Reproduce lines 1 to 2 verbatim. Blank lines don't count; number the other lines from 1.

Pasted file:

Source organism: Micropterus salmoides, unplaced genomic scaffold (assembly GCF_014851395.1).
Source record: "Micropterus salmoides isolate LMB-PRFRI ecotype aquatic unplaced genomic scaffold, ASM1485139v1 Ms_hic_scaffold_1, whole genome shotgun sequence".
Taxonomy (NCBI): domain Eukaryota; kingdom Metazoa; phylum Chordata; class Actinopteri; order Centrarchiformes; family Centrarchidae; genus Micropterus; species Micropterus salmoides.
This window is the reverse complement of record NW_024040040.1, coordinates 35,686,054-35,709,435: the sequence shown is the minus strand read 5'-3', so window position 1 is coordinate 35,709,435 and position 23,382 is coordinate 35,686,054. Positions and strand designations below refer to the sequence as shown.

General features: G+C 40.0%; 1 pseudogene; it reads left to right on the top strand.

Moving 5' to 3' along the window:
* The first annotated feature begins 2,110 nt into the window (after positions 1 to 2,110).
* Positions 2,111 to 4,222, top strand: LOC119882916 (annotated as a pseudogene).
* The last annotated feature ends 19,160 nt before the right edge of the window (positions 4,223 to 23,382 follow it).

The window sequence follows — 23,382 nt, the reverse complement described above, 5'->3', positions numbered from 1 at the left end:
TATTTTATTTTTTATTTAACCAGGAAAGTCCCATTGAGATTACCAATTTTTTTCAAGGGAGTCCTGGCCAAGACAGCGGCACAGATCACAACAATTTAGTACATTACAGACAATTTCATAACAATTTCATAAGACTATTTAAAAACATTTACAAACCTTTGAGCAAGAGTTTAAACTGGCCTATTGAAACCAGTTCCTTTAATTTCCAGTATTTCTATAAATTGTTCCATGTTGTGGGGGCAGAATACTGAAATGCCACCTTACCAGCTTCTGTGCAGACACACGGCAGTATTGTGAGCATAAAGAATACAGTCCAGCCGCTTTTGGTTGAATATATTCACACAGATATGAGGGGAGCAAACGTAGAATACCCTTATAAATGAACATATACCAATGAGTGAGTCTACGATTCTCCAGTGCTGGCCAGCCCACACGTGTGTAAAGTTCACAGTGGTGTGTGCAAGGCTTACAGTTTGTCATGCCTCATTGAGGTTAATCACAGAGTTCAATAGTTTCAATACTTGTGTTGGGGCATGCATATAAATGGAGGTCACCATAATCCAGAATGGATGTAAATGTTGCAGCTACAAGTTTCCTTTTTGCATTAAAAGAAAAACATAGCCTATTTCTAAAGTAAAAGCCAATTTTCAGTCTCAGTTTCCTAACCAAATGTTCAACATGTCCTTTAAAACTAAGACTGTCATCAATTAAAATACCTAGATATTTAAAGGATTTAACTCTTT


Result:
Source organism: Micropterus salmoides, unplaced genomic scaffold (assembly GCF_014851395.1).
Source record: "Micropterus salmoides isolate LMB-PRFRI ecotype aquatic unplaced genomic scaffold, ASM1485139v1 Ms_hic_scaffold_1, whole genome shotgun sequence".